Sunday, August 27, 2017

I Think I'm a Junkie - of Eclipses

For months Americans prepared for and awaited one of our country's most wondrous spectacles in years, the Great American Eclipse.  I, on the other hand, caught the eclipse fever in the nick of time, or so I thought.  I ordered through a set of solar glasses for me and my family.  I noticed that larger batches of glasses were already sold out, and I ended up with glasses in neon colors costing a little more than $50.  Amazon said my order would arrive a few days before the solar eclipse.  Days later, I received an e-mail notifying me that the glasses may not get to me on time. Of course, I panicked and went back online to order another set of glasses and by this time, I'm seeing the words Sold Out printed across the pages.  I finally found another set of 10 glasses and paid $160.00 for it.  Talk about price gouging!  As luck would have it, my original order did come in on time, and Amazon refunded me my $160.00.  I love Amazon!
When the package arrived at my door, I tried out the CE-certified glasses with the proper ISO number, and wow, the sun was a full glorious orange ball.  I couldn't wait to deliver the rest of the glasses to my family and friends.
I decided to spend eclipse day at the Fleet Science Center in Balboa Park.  With the festivities scheduled to begin at 9am, I thought it best to get there by 7:30am.  The parking lots were wide open, and the local news crews were already camped out at the center.  There was lots of cloud cover, but that sun was working hard to make an appearance.  By 8 am, the sun appeared and the air warmed up quite a bit.  
To get a ticket into the Dome Theater, I had to get in line for the Admissions Desk which snaked down the side of the building and spilled into the parking lot in the back.  With ticket in hand, I got in line to enter the Dome Theater but it was already filled to capacity by the time I got in that line. People were allowed to go in and out of the dome.  As one person leaves, another gets to enter.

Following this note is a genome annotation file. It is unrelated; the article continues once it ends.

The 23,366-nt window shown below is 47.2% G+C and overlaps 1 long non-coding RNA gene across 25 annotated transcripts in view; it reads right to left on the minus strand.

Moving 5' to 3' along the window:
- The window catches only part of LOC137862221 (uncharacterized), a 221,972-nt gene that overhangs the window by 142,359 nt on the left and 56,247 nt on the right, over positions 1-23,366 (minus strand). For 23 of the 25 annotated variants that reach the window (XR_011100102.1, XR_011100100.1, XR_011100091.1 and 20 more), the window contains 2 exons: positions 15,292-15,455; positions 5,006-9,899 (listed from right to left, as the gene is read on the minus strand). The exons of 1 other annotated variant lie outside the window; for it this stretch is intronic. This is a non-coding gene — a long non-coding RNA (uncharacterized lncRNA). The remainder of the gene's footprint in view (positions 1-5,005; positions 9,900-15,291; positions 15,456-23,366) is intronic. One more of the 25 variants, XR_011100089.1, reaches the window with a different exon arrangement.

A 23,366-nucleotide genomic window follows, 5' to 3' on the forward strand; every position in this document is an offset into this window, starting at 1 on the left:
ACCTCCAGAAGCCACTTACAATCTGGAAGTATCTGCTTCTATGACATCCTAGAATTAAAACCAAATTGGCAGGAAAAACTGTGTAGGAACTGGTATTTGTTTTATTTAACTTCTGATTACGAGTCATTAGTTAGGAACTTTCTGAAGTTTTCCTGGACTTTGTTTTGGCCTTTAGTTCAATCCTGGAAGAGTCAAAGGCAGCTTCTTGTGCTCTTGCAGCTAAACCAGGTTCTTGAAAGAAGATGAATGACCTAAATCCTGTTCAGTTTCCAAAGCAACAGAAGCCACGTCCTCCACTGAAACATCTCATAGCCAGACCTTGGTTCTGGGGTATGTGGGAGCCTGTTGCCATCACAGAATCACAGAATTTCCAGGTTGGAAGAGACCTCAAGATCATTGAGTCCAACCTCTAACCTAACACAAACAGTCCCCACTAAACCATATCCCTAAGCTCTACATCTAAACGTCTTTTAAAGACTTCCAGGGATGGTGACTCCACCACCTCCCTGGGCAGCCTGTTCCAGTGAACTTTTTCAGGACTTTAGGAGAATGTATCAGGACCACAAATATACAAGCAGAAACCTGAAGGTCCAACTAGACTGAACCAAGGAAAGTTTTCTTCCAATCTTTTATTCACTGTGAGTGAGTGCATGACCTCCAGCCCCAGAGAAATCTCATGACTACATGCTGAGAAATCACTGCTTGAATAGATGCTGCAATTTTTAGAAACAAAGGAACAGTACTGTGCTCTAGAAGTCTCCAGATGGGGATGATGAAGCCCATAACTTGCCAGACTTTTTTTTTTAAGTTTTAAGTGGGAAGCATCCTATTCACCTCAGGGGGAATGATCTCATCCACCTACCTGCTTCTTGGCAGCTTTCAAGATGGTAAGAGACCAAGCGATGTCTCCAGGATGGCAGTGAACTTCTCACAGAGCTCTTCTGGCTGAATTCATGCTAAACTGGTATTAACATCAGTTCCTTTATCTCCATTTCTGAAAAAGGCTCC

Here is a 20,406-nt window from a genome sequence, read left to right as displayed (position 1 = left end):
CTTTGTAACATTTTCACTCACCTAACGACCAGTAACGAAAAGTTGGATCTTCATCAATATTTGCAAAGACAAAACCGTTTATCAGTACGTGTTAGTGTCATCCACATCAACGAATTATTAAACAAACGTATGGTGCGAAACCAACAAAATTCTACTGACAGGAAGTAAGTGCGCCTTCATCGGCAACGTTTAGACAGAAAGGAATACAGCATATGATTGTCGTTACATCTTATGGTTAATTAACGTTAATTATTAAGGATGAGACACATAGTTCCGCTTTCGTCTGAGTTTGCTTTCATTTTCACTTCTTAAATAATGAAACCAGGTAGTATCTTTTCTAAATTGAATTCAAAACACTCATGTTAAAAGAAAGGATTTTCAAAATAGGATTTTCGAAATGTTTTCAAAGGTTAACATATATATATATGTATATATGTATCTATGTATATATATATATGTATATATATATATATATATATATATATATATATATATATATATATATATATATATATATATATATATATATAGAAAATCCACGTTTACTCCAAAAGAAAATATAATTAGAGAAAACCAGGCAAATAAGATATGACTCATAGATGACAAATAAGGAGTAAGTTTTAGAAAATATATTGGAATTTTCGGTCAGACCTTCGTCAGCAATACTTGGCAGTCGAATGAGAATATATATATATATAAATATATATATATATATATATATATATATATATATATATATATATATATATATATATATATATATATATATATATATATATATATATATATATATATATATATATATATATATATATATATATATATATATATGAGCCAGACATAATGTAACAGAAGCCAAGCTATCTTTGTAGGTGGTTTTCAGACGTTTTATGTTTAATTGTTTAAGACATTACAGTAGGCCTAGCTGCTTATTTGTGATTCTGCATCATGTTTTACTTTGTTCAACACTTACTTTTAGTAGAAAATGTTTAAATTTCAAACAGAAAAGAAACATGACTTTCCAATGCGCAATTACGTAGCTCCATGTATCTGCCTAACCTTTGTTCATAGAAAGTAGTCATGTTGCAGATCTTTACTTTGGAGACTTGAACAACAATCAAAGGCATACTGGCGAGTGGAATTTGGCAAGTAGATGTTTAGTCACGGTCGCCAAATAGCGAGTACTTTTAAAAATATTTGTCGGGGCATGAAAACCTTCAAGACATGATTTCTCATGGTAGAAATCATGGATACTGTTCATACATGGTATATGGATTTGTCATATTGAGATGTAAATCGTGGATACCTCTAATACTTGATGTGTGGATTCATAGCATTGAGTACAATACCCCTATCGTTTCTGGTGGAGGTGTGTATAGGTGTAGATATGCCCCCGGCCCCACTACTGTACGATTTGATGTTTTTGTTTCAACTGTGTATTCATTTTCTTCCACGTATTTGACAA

I went back outside, and the plaza around the fountain was filled with people, news media, Fleet Center employees and astronomy club members.  Families with kids, students of all ages, people of all ages, colors, and cultures were together in this giant circular space learning different ways to experience the eclipse without using the solar glasses.  It was so cool to see people talking to each other, helping each other, laughing, sharing a table in the outdoor cafe.  I sat with an elderly couple, each of us enjoying coffee and a pastry.  I shared my glasses with them, and when their young granddaughter returned to the table, I let her enjoy the glasses.  I asked her to see if she could take a photo of the eclipse through the glasses.  This is what she took.  Not bad!

I remained outside for a while.  When my tablemates left, a French woman sat down and asked if she could borrow my glasses.  She said she was so excited to be there to experience her second solar eclipse.  Her last one was nine years ago.  When the sun became too much for me, I made my way to the Dome Theater and waited for my turn to enter.
Many people watched live coverage of the solar eclipse on their cell phones.  This woman invited me to watch with her.  Amazing stuff!

 Here are my fuzzy photos taken of the live broadcast inside the dome.

Wow, wow, wow!  All of this scientific stuff is so interesting.  It was interesting to hear the astronomers outside at the plaza explaining this spectacular phenomenon to new eclipse junkies, which I know I am becoming one, too.  I'm already thinking of 2019, and where do I want to see the next solar eclipse.
Now is the time to book your solar eclipse tour for 2019.  The event will occur on July 2.  If you need help with planning, I and Discovery Tours would love to hook you up with a great itinerary, or create a custom tour for you.  Just my little sales pitch (smile).  

My daughter and her family live in Pegram, Tennessee, and they went under almost total darkness for a few minutes. I'm so happy for them, because I wish we had that experience here in San Diego.
The United States Postal Service issued the Total Eclipse of the Sun Forever stamp on June 20, 2017.  The stamp shows a total solar eclipse.  It's to commemorate our August 21, 2017 solar eclipse which was visible all across the continental United States from coast to coast.
It's the first time the postal service used thermochromic ink in their stamps.  The Total Eclipse of the Sun Forever stamps reveal a second image.  By rubbing the eclipse image, the heat from your finger will cause an underlying image of the full moon to be revealed.  Afterward, the image reverts back to the eclipse as it cools.
 I hope you had a wonderful Great American Eclipse Day, too!

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